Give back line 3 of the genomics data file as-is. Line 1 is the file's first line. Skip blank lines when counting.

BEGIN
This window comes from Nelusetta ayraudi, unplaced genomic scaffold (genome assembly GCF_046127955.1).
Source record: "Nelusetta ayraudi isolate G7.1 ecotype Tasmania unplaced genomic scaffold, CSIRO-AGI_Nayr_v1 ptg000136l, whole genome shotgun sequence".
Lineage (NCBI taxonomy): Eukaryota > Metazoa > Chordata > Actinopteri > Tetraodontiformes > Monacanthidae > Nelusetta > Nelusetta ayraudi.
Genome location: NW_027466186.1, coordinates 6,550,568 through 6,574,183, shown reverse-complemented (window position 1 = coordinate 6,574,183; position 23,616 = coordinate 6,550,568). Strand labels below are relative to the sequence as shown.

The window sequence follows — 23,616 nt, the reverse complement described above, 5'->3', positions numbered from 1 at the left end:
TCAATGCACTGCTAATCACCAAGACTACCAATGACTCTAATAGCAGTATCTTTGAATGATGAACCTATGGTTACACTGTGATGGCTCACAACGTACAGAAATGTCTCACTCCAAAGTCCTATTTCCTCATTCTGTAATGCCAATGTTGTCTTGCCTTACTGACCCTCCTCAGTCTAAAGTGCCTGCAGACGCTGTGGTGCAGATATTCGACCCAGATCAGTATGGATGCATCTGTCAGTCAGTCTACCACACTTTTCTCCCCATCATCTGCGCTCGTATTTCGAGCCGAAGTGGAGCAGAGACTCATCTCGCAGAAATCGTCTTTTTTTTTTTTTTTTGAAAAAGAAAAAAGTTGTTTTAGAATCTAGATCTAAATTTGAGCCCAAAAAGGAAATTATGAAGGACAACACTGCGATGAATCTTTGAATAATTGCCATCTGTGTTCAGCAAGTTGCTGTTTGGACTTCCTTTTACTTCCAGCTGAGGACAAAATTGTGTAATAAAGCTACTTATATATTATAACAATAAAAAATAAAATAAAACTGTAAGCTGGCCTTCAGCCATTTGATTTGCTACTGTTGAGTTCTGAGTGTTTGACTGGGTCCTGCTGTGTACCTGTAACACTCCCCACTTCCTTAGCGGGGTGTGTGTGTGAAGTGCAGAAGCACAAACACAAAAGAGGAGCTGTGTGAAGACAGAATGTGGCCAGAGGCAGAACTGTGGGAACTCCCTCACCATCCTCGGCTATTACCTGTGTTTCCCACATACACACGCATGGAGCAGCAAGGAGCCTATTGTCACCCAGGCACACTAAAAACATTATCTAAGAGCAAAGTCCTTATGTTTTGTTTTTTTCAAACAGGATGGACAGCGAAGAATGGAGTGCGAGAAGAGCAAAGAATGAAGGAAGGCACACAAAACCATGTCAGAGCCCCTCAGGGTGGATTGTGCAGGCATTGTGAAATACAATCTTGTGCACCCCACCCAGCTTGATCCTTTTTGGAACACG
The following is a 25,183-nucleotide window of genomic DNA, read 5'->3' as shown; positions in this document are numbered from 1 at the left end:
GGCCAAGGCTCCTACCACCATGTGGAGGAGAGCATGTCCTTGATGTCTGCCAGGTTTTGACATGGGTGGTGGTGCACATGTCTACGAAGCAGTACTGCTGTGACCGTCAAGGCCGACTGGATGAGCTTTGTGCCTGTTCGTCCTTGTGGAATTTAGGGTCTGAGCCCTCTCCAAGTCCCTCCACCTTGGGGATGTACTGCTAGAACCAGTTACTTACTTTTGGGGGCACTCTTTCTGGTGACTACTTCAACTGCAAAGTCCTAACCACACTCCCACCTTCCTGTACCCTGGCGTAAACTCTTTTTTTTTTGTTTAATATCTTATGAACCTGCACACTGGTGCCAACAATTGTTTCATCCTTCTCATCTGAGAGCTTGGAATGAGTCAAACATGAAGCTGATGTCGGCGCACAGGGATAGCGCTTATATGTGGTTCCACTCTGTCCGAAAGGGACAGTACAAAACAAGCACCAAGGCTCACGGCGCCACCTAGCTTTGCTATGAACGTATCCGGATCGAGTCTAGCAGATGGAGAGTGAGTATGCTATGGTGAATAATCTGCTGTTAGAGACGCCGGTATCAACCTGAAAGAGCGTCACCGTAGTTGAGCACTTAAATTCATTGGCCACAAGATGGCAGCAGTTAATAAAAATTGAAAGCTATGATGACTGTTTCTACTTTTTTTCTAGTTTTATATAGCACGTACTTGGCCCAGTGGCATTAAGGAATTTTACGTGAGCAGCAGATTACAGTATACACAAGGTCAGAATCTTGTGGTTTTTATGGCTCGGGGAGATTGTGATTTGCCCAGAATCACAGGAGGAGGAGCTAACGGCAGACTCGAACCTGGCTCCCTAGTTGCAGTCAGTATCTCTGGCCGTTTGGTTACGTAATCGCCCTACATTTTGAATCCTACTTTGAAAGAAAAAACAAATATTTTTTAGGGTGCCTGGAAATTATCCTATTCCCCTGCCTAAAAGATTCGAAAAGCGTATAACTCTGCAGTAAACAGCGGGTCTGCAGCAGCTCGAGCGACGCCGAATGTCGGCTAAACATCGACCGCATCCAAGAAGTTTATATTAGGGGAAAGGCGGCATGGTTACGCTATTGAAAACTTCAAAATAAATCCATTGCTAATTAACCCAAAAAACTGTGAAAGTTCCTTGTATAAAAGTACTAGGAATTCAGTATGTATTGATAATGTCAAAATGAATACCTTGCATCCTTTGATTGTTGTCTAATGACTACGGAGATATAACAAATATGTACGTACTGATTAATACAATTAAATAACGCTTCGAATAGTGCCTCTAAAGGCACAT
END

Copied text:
Lineage (NCBI taxonomy): Eukaryota > Metazoa > Chordata > Actinopteri > Tetraodontiformes > Monacanthidae > Nelusetta > Nelusetta ayraudi.